The overall conclusion through eons of time is that community has been generally preferred over total individualism. As a practical matter, it is more and more unavoidable. In general, it follows closely that communities and individuals often complement each other and each is benefited by advancements by the other. The most fiercely independent individual finds himself at a disadvantage if he does not avail himself of some benefits of a community. Conversely, society expects to be motivated by individual initiative and is even willing to promote and subsidize it. 

Conservatives and Liberals are both best served by containing each other to some extent while searching for some accommodation. Yin and Yang furnish centrifugal spin, preventing an overwhelming force from destroying either. Stability should never equal stagnation, however. Neither should the eternal trend toward beneficial progress be held back.

Finding ways to promote progress, ensure justice and benefit the common good is the work of Liberals, I believe. Perhaps the role of Conservatives should be to make sure it is done right.

That’s my position, and I’m sticking to it.

Obama releases long-form Hawaii birth certificate

Right wing conspiracy theorists and racists were proven wrong yesterday when President Barack Obama produced a copy of  his long-form Hawaii birth certificate (pictured above), putting to rest once and for all the ridiculous claim that he was not born in the United States. Despite overwhelming evidence to the contrary, recent rantings by would-be presidential candidate Donald Trump led the president to finally say, "Enough."  Trump, of course, took credit for the release.  For the full story, which our local newspaper will not carry, see the front page of today's (April 28) Arizona Republic, or click here: www.azcentral.com The Arizona Republic is your best newspaper value. 

Wednesday, April 27, 2011

PUSD Supt. O'Brien a finalist for Deer Valley job

Courtesy photo
Payson Unified School District Superintendent Casey O'Brien is one of four finalists for the vacant superintendent's job in the Deer Valley Unified School District. O'Brien, who was invited to apply for the position, apparently was promised his candidacy would be kept confidential.  The Deer Valley district is much larger than PUSD with 35,000 students.  PUSD has about 2,700 students. A decision is expected May 10.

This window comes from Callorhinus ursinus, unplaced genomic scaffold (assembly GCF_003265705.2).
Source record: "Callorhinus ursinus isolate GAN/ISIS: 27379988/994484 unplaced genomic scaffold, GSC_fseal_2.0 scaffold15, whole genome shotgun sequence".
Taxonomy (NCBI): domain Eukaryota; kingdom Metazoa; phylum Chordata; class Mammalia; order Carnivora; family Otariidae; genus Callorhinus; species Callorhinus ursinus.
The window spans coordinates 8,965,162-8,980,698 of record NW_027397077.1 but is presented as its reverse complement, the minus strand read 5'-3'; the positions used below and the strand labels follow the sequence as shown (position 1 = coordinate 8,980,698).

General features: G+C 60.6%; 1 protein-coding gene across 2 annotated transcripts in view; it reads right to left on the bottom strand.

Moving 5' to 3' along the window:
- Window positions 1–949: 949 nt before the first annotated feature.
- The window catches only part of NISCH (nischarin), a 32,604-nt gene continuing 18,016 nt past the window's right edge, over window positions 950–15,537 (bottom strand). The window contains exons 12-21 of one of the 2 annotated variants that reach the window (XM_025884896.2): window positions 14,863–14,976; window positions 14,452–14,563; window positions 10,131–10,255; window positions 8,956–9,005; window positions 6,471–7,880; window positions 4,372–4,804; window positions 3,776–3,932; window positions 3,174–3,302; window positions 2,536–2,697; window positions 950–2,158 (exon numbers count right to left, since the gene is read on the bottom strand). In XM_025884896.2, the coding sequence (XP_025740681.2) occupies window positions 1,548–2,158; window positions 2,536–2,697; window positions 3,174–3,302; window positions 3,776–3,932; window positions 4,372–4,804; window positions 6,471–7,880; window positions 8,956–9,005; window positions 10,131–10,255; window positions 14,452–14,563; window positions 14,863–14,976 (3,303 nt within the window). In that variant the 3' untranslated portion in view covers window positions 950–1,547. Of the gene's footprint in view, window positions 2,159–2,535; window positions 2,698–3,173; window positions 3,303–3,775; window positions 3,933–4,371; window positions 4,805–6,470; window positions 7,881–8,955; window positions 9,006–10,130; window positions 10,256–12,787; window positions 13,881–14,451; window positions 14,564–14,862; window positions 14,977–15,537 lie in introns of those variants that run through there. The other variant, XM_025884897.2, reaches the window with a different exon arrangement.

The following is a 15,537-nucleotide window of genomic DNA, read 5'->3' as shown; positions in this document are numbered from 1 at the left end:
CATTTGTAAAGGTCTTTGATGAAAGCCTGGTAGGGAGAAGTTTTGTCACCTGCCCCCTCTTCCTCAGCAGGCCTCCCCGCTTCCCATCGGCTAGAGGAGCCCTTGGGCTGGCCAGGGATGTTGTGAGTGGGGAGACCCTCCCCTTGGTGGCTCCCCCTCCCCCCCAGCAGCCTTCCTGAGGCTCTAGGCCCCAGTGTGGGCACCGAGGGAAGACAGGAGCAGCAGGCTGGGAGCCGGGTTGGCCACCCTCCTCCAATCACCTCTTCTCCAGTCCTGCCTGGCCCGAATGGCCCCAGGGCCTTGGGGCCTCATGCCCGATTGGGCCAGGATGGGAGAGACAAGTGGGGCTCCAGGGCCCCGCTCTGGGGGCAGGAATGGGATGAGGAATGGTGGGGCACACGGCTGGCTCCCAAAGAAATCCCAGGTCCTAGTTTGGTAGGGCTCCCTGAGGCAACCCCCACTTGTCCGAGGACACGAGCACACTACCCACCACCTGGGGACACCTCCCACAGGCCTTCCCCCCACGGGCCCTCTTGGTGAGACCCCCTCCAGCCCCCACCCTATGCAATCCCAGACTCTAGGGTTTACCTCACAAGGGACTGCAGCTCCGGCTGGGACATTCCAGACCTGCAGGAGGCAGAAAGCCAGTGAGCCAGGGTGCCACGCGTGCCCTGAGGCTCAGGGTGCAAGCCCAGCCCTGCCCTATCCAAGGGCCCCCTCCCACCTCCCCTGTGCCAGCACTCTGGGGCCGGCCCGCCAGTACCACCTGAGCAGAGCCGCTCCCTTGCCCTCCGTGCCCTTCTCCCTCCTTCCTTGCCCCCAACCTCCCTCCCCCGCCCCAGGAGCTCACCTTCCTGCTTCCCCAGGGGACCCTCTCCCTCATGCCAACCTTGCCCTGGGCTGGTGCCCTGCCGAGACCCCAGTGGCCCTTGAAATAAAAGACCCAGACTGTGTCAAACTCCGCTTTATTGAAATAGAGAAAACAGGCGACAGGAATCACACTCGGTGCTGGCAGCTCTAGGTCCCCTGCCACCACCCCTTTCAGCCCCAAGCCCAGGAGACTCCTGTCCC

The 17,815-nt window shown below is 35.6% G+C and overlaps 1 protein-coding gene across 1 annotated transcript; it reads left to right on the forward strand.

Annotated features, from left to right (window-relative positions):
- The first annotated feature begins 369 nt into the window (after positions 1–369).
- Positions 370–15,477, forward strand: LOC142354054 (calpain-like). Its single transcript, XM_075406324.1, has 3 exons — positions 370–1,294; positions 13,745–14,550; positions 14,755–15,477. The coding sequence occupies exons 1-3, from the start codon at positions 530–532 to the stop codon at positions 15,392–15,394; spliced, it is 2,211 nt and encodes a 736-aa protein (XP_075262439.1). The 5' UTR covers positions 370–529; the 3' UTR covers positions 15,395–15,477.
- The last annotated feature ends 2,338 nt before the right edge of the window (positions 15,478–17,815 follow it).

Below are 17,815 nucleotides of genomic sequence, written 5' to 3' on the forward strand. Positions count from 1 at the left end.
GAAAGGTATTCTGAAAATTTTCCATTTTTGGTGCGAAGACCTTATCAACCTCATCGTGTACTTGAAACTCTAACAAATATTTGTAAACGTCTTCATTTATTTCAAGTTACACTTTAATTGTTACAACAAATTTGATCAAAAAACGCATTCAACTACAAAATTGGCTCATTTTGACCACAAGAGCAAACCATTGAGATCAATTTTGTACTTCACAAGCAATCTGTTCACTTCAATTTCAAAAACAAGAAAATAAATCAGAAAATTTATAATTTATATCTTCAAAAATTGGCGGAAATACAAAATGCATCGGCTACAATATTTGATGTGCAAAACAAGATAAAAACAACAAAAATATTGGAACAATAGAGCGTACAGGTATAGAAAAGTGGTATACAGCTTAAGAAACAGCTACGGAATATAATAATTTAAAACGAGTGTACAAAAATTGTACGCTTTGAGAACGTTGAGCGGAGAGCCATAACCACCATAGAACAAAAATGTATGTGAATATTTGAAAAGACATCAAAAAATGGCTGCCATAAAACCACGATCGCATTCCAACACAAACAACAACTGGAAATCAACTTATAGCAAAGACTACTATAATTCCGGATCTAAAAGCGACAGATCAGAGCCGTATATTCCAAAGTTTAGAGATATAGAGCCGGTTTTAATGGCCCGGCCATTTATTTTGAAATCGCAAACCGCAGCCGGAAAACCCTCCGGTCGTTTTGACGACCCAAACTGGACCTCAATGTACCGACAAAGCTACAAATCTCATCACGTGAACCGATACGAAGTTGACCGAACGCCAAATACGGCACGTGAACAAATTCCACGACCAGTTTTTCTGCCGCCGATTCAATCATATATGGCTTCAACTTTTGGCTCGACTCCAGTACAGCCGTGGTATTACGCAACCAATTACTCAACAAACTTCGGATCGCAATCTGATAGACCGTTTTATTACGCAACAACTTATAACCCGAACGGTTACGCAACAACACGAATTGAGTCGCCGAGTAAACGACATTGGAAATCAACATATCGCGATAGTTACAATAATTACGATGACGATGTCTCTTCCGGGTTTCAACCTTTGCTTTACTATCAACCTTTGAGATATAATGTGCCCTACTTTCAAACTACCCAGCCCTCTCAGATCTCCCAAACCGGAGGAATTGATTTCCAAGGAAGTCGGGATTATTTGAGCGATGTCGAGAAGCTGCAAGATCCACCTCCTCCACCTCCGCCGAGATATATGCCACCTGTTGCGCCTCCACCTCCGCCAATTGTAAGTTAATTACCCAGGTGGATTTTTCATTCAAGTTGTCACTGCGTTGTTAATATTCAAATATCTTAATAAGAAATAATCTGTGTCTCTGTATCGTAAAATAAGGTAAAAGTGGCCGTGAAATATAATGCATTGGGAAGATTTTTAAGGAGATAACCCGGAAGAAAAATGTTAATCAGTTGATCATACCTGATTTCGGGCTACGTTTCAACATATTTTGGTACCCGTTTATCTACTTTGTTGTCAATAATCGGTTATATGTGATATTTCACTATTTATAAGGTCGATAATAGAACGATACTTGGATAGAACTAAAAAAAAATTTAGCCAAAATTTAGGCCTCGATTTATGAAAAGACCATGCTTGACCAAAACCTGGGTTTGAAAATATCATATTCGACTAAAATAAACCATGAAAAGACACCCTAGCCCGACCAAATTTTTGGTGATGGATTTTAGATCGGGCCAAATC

Gov. Brewer signs GCC independence bills

Among the 33 bills signed into law by Gov. Jan Brewer on Tuesday were SB1213 and SB1217, the independence and workforce money bills for Gila Community College.

“Community College District Alternative Formation” received strong support in Northern Gila County, and from GCC Board Member Tom Loeffler and Republican State Sen. Sylvia Allen.  Loeffler mobilized Rim Country residents to contact their elected state officials at several stages as the bills progressed.

While SB1213 allows the Gila Community College District to become independent from Eastern Arizona College at Thatcher, the GCC board could renegotiate its contract with EAC.  Eastern currently operates campuses in Payson, San Carlos and Globe under contract to the GCC district.

GCC is one of just two provisional community college districts in Arizona, which means it must contract with an accredited district like EAC and is ineligible for equalization funding for rural colleges.

GCC will now be allowed to seek approval from voters to become independent, at which time it would seek to become accredited – a process that could take several years.  As that process unfolds, GCC will still have to contract with EAC or another accredited community college district.

Loeffler and other supporters of independence believe a property tax increase will not be necessary for the first few years.

Tuesday, April 26, 2011

Local political groups join forces to support mine

(Editor's note: In a rare show of solidarity, local Democrats are joining with Republicans and the Tea Party at a special meeting to encourage release of the Environmental Impact Statement from The U. S. Forest Service in order to speed up the beginnings of two mining operations in Arizona. One of those, The Resolution Copper Mine, would employ about 300 Gila County citizens in a clean environment mine near Miami/Globe. The other is near Tucson. We can only hope these groups will also work together to achieve fair redistricting for northern Gila County and to protect Medicare and Social Security at the expense of tax breaks for the wealthy and large corporations, and excessive defense spending. Here is the meeting notice:) 

All people who are interested in helping the Resolution Copper mine near Globe and the Rosemont Mine near Tucson get through the red tape are invited to meet on Thursday, May 5 at Tiny’s at 6 pm. This is the normal time for Tea Party to meet but this is for ALL people (all parties, no party, and independents) interested in helping Gila Co and AZ to gain great tax revenues to benefit our corner of the world. Information will be passed out by the CEO of Rosemont to show how we activists can assist. Why should Americans pay for so much imported copper?